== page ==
CHICAGO — Americans got their first chance Tuesday to shop for health insurance using the online marketplaces that are at the heart of President Barack Obama’s health care overhaul, but government websites designed to sell the policies struggled to handle the traffic, with many frustrated users reporting trouble setting up accounts.
State and federal agencies were working to fix the sites, which represent the biggest expansion in coverage in nearly 50 years. There should be time to make improvements. The open-enrollment period lasts for six months.
Administration officials said they are pleased with the strong consumer interest, but on a day of glitches they refused to say how many people actually succeeded in signing up for coverage. They gave inconsistent answers on whether a common problem was cleared up or was still being corrected.
By Tuesday afternoon, at least 2.8 million people had visited the healthcare.gov website, said Medicare administrator Marilyn Tavenner, whose office is overseeing the rollout of the Affordable Care Act. The website had seven times the number of simultaneous users ever recorded on the medicare.gov site.
In Texas, Steve Wolf was at his computer by 9 a.m., anxious to see how much it would cost to buy his family health insurance under the Affordable Care Act.
But he was still trying seven hours later, after repeatedly getting kicked out of the online system that slowed to a snail’s pace Tuesday due to high demand and technical glitches on the first day of open enrollment.
The self-employed movie and television stunt specialist said he kept getting the same message: try again later. Other Texas residents turned to the phones, flooding local call centers looking for help in a state with the highest rate of uninsured residents in the nation.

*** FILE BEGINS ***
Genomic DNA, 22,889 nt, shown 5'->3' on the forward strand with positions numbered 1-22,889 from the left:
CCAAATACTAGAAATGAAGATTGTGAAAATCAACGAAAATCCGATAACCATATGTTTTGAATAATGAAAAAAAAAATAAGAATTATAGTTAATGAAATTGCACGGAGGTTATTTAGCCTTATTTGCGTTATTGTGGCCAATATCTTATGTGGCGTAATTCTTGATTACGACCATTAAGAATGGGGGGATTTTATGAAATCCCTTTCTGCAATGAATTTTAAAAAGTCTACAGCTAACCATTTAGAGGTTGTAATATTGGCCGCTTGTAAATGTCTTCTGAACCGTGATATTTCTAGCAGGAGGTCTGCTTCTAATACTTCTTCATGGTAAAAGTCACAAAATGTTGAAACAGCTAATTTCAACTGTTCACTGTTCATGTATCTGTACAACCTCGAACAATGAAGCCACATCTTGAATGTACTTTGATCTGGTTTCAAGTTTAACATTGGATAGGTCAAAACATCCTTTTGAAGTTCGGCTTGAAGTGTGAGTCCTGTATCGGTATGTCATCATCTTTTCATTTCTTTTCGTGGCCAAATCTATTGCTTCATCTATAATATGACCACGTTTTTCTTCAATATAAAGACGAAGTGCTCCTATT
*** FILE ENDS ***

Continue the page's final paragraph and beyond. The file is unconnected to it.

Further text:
“It’s exactly what I expected it to be, though, pretty disappointing, but I didn’t have high expectations,” the 50-year-old father of three said. “It doesn’t save any information, so you have to start from scratch every time.”
At the United Way call center in Austin, which usually gets about 150 calls a day from people looking to enroll in social services, calls topped 180 by 11 a.m., mostly from people looking for help getting insurance, said Jessica Venson, the center’s director.
And at Parkland Hospital in Dallas, three-dozen people trained to help register insurance seekers turned to paper applications to speed up the process because of the slow website.
It was a similar theme at nonprofits, hospitals and clinics statewide that are advertising the program and encouraging people to sign up in Texas, where 25 percent of residents — or about 6 million people — don’t have health insurance.
But the groups are getting no help from the state or its political leadership, who are unanimously and loudly opposed to President Barack Obama’s health care law.
Texas is one of 36 states that relied on the federal government to set up its online market place, known as a health care exchange, for consumers to compare and buy health insurance. Texas lawmakers also chose not to expand Medicaid as part of Obama’s law, so more than a million Texas residents living in poverty will not qualify for free or subsidized coverage. In Texas, Medicaid goes only to children, the disabled and impoverished senior citizens.
State-operated sites also experienced trouble.
Minnesota got its site running after a delay of several hours. Rhode Island’s site recovered after a temporary crash. A spokesman for the New York Department of Health blamed difficulties on the 2 million visits to the website in the first 90 minutes after its launch. Washington state’s marketplace used Twitter to thank users for their patience.
Exchange officials in Colorado said their website would not be fully functional for the first month, although consumers will be able to get help applying for government subsidies during that time. Hawaii’s marketplace wasn’t allowing people to compare plans and prices.
Connecticut seemed to be a bright spot, although some users reported some snags. Access Health CT sent out a tweet shortly before noon Tuesday, confirming the marketplace logged 10,000 visitors in the first three hours of operation and 22 enrollments. A family of three was the first to sign up for coverage.
California, home to 15 percent of the nation’s uninsured, reported delays online and on the phone because of heavy volume. The first completed health insurance application was taken at 8:04 a.m., just minutes after the exchange opened.
In Portsmouth, N.H., Deborah Lielasus tried to sign up for coverage but got only as far as creating an account before the website stopped working. She said she expected problems.